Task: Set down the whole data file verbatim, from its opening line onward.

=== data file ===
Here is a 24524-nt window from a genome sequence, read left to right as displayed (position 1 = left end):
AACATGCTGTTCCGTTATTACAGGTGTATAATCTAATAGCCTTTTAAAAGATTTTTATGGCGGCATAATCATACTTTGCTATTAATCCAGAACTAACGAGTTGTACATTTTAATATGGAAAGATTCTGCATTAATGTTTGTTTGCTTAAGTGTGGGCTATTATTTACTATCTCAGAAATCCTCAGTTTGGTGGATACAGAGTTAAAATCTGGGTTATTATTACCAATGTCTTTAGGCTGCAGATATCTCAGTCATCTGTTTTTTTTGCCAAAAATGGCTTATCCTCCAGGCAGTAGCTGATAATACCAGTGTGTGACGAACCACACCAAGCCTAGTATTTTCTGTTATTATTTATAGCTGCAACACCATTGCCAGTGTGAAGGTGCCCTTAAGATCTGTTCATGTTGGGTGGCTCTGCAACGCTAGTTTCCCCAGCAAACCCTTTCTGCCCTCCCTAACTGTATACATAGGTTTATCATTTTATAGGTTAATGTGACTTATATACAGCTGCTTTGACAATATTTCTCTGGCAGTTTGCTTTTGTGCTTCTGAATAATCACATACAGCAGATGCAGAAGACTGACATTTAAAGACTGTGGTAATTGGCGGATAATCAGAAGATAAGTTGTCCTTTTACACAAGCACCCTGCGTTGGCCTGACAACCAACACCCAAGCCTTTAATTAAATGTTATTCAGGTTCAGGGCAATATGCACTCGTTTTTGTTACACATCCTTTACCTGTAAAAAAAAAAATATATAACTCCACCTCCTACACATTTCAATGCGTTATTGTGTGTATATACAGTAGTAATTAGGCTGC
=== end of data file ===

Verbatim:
Here is a 24524-nt window from a genome sequence, read left to right as displayed (position 1 = left end):
AACATGCTGTTCCGTTATTACAGGTGTATAATCTAATAGCCTTTTAAAAGATTTTTATGGCGGCATAATCATACTTTGCTATTAATCCAGAACTAACGAGTTGTACATTTTAATATGGAAAGATTCTGCATTAATGTTTGTTTGCTTAAGTGTGGGCTATTATTTACTATCTCAGAAATCCTCAGTTTGGTGGATACAGAGTTAAAATCTGGGTTATTATTACCAATGTCTTTAGGCTGCAGATATCTCAGTCATCTGTTTTTTTTGCCAAAAATGGCTTATCCTCCAGGCAGTAGCTGATAATACCAGTGTGTGACGAACCACACCAAGCCTAGTATTTTCTGTTATTATTTATAGCTGCAACACCATTGCCAGTGTGAAGGTGCCCTTAAGATCTGTTCATGTTGGGTGGCTCTGCAACGCTAGTTTCCCCAGCAAACCCTTTCTGCCCTCCCTAACTGTATACATAGGTTTATCATTTTATAGGTTAATGTGACTTATATACAGCTGCTTTGACAATATTTCTCTGGCAGTTTGCTTTTGTGCTTCTGAATAATCACATACAGCAGATGCAGAAGACTGACATTTAAAGACTGTGGTAATTGGCGGATAATCAGAAGATAAGTTGTCCTTTTACACAAGCACCCTGCGTTGGCCTGACAACCAACACCCAAGCCTTTAATTAAATGTTATTCAGGTTCAGGGCAATATGCACTCGTTTTTGTTACACATCCTTTACCTGTAAAAAAAAAAATATATAACTCCACCTCCTACACATTTCAATGCGTTATTGTGTGTATATACAGTAGTAATTAGGCTGC